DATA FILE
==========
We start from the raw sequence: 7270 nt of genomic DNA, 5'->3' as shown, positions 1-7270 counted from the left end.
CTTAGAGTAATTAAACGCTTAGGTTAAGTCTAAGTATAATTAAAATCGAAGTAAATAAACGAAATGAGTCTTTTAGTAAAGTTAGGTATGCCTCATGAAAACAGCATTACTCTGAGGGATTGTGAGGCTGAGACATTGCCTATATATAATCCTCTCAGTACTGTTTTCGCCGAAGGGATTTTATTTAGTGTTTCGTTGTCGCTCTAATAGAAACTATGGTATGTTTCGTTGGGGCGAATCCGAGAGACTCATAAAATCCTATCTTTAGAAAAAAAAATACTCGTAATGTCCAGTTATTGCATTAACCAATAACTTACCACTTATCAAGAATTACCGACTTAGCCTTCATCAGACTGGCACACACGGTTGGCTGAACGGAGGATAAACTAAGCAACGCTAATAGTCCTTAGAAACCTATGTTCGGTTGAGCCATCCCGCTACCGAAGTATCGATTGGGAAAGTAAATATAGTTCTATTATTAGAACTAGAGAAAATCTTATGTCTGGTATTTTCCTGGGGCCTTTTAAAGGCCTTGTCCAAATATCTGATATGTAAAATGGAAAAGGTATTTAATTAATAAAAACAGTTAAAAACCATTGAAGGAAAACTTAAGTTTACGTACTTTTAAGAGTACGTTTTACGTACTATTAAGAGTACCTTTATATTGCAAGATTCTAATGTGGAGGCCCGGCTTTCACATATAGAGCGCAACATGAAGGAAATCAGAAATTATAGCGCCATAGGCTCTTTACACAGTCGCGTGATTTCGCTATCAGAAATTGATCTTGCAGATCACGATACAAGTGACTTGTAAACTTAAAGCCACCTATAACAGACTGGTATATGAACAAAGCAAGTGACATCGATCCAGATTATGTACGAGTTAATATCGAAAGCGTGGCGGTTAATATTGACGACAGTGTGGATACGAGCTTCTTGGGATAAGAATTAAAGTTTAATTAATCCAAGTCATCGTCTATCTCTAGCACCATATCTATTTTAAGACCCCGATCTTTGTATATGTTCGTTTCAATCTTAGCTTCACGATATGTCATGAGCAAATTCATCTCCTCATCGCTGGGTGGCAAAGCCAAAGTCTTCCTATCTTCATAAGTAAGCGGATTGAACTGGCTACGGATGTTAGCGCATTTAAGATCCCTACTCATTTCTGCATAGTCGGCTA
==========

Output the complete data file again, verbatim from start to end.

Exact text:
We start from the raw sequence: 7270 nt of genomic DNA, 5'->3' as shown, positions 1-7270 counted from the left end.
CTTAGAGTAATTAAACGCTTAGGTTAAGTCTAAGTATAATTAAAATCGAAGTAAATAAACGAAATGAGTCTTTTAGTAAAGTTAGGTATGCCTCATGAAAACAGCATTACTCTGAGGGATTGTGAGGCTGAGACATTGCCTATATATAATCCTCTCAGTACTGTTTTCGCCGAAGGGATTTTATTTAGTGTTTCGTTGTCGCTCTAATAGAAACTATGGTATGTTTCGTTGGGGCGAATCCGAGAGACTCATAAAATCCTATCTTTAGAAAAAAAAATACTCGTAATGTCCAGTTATTGCATTAACCAATAACTTACCACTTATCAAGAATTACCGACTTAGCCTTCATCAGACTGGCACACACGGTTGGCTGAACGGAGGATAAACTAAGCAACGCTAATAGTCCTTAGAAACCTATGTTCGGTTGAGCCATCCCGCTACCGAAGTATCGATTGGGAAAGTAAATATAGTTCTATTATTAGAACTAGAGAAAATCTTATGTCTGGTATTTTCCTGGGGCCTTTTAAAGGCCTTGTCCAAATATCTGATATGTAAAATGGAAAAGGTATTTAATTAATAAAAACAGTTAAAAACCATTGAAGGAAAACTTAAGTTTACGTACTTTTAAGAGTACGTTTTACGTACTATTAAGAGTACCTTTATATTGCAAGATTCTAATGTGGAGGCCCGGCTTTCACATATAGAGCGCAACATGAAGGAAATCAGAAATTATAGCGCCATAGGCTCTTTACACAGTCGCGTGATTTCGCTATCAGAAATTGATCTTGCAGATCACGATACAAGTGACTTGTAAACTTAAAGCCACCTATAACAGACTGGTATATGAACAAAGCAAGTGACATCGATCCAGATTATGTACGAGTTAATATCGAAAGCGTGGCGGTTAATATTGACGACAGTGTGGATACGAGCTTCTTGGGATAAGAATTAAAGTTTAATTAATCCAAGTCATCGTCTATCTCTAGCACCATATCTATTTTAAGACCCCGATCTTTGTATATGTTCGTTTCAATCTTAGCTTCACGATATGTCATGAGCAAATTCATCTCCTCATCGCTGGGTGGCAAAGCCAAAGTCTTCCTATCTTCATAAGTAAGCGGATTGAACTGGCTACGGATGTTAGCGCATTTAAGATCCCTACTCATTTCTGCATAGTCGGCTA